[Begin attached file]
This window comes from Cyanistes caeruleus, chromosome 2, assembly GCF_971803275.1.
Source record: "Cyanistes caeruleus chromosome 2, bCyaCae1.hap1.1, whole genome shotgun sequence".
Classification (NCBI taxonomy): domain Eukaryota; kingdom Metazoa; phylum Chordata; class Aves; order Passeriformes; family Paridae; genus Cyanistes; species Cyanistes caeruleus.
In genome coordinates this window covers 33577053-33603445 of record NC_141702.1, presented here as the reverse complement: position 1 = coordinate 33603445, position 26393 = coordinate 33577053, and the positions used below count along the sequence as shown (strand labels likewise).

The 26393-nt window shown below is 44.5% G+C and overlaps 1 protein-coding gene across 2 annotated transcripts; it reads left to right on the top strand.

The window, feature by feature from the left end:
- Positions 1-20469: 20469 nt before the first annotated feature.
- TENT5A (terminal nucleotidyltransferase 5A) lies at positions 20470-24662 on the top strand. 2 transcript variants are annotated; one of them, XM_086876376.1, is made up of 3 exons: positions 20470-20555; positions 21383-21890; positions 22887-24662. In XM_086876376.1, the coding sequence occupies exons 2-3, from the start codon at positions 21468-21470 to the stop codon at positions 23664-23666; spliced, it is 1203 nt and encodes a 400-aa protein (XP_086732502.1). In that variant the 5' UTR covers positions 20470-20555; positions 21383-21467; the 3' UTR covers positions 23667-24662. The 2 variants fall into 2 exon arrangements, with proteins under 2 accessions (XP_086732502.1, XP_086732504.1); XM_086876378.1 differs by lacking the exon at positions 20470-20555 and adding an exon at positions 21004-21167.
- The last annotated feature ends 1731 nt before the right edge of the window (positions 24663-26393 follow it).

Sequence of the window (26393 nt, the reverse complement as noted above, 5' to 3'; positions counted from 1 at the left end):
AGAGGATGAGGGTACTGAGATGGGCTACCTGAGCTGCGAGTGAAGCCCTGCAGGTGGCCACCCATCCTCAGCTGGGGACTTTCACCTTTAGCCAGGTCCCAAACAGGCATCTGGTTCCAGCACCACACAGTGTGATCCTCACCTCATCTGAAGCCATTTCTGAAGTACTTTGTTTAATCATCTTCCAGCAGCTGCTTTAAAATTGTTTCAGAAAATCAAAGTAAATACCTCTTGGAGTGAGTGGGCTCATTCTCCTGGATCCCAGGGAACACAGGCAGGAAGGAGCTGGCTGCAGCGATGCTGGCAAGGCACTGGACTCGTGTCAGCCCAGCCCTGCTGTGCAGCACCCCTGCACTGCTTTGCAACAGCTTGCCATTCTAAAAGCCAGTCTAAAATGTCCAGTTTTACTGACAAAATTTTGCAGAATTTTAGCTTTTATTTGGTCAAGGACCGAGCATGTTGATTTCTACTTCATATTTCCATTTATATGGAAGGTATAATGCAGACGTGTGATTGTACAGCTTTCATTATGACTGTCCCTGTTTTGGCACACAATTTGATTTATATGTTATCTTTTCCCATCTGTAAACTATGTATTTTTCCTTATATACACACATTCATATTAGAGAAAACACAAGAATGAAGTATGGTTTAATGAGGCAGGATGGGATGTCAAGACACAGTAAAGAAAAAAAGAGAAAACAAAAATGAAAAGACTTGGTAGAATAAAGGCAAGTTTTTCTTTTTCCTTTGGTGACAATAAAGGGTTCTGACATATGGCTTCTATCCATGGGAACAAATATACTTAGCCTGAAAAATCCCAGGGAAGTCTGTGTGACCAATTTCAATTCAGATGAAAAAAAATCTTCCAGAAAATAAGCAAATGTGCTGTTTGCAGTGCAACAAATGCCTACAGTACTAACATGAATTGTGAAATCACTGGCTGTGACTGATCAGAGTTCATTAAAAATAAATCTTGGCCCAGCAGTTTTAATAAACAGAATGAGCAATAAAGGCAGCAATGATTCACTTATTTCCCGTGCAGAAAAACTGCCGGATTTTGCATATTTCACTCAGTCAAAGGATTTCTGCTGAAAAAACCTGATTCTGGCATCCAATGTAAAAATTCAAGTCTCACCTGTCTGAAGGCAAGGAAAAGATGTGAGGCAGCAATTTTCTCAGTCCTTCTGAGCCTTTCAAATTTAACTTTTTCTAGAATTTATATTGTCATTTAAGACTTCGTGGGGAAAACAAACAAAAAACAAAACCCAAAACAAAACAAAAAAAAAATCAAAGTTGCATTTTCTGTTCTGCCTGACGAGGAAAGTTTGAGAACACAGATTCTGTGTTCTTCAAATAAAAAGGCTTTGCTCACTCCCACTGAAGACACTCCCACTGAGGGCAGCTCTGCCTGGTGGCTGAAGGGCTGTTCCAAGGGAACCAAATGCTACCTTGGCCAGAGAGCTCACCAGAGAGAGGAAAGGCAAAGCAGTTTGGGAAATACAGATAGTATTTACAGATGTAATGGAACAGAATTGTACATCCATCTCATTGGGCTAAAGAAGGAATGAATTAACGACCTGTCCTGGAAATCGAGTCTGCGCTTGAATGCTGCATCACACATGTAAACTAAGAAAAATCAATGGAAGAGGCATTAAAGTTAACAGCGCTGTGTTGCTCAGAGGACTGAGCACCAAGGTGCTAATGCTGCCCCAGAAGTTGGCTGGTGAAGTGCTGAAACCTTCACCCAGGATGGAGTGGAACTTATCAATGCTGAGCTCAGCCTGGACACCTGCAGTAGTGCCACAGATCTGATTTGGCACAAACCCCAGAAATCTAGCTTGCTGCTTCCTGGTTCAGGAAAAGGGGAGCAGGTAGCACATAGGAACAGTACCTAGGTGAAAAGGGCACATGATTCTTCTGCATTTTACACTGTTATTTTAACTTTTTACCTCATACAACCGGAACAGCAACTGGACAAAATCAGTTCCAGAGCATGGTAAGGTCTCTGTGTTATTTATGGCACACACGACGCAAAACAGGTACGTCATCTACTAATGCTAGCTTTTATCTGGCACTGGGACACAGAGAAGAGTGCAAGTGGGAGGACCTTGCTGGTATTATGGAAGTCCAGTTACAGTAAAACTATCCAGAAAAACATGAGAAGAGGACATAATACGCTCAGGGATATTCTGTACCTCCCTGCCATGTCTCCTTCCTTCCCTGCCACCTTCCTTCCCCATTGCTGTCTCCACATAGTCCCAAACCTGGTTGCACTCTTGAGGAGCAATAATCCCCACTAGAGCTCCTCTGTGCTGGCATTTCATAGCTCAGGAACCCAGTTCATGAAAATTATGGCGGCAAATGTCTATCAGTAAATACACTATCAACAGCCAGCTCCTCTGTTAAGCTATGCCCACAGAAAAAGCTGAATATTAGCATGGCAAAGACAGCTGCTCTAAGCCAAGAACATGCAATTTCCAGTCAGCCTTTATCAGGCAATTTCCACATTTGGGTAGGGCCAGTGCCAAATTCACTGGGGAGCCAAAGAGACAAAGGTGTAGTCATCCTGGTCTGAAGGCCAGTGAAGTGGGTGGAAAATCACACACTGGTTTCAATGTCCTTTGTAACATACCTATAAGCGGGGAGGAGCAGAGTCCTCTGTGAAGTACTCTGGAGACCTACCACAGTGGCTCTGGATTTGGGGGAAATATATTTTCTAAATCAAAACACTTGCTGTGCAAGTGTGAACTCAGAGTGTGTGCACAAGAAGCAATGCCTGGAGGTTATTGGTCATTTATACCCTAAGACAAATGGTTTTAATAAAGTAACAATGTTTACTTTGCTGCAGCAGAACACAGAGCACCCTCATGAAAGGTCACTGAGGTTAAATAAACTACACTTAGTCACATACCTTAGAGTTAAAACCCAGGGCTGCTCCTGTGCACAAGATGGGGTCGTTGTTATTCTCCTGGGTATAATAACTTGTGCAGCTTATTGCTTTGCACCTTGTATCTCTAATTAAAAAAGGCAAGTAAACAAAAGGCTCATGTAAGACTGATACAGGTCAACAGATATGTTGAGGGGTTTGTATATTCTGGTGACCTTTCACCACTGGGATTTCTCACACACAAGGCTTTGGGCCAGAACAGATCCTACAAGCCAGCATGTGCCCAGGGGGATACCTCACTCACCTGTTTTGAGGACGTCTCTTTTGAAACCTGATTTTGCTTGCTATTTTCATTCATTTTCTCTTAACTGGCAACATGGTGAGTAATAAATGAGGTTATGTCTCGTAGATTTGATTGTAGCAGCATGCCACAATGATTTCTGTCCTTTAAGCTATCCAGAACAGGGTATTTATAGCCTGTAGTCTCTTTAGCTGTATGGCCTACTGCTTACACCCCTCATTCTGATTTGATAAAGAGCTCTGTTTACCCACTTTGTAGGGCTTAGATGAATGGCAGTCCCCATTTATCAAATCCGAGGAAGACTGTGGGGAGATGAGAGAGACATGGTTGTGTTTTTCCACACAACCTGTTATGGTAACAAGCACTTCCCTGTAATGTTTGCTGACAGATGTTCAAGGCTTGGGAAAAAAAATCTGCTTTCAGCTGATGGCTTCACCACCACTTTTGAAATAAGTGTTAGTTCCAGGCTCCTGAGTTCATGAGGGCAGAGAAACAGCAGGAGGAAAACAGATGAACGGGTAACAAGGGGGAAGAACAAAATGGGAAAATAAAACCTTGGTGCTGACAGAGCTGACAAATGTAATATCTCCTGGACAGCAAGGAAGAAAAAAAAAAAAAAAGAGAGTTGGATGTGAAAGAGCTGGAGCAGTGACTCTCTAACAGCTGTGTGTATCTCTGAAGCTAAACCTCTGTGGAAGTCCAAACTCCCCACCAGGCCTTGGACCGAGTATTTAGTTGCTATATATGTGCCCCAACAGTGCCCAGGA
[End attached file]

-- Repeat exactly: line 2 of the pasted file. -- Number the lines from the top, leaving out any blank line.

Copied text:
Source record: "Cyanistes caeruleus chromosome 2, bCyaCae1.hap1.1, whole genome shotgun sequence".